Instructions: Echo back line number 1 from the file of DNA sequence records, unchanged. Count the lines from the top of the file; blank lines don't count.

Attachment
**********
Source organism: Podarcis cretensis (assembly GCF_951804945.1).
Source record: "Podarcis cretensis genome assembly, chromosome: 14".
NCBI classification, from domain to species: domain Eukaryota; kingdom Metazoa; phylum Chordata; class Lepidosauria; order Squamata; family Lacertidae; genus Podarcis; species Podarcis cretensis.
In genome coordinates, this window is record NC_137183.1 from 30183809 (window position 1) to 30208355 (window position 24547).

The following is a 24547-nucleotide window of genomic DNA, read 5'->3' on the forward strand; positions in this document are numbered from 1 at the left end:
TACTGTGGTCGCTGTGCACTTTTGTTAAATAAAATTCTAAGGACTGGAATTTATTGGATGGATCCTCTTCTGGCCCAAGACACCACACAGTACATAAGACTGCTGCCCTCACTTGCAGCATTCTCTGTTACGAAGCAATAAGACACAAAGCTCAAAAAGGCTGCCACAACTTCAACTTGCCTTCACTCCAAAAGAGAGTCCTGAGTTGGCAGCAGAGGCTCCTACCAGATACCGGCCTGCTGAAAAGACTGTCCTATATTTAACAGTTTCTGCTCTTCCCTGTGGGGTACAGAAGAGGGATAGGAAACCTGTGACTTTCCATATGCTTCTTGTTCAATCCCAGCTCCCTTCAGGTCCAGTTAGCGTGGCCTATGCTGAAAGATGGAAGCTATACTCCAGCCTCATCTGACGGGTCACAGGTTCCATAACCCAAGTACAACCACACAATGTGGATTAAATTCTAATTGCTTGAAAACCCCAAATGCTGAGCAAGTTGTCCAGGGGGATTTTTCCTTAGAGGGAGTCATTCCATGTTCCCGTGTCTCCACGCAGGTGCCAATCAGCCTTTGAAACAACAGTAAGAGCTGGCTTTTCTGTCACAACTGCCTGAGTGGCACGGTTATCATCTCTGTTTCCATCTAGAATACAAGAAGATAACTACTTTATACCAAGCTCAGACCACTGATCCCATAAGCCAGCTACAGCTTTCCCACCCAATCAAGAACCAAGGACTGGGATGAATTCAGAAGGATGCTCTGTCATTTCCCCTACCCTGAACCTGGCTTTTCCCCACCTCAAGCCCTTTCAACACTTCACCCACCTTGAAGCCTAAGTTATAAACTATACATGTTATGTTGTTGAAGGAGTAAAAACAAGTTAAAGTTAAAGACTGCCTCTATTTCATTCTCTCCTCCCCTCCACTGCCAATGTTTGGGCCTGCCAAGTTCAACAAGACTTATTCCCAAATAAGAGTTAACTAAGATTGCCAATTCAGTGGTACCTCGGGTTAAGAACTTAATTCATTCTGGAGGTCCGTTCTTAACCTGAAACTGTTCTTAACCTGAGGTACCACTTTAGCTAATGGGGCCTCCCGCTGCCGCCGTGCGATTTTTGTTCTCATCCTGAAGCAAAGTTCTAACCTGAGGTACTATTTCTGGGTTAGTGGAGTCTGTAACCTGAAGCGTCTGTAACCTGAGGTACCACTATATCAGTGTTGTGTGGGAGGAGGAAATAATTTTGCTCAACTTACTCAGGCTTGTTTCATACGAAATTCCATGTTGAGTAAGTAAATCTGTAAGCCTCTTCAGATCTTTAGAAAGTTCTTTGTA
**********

Source organism: Podarcis cretensis (assembly GCF_951804945.1).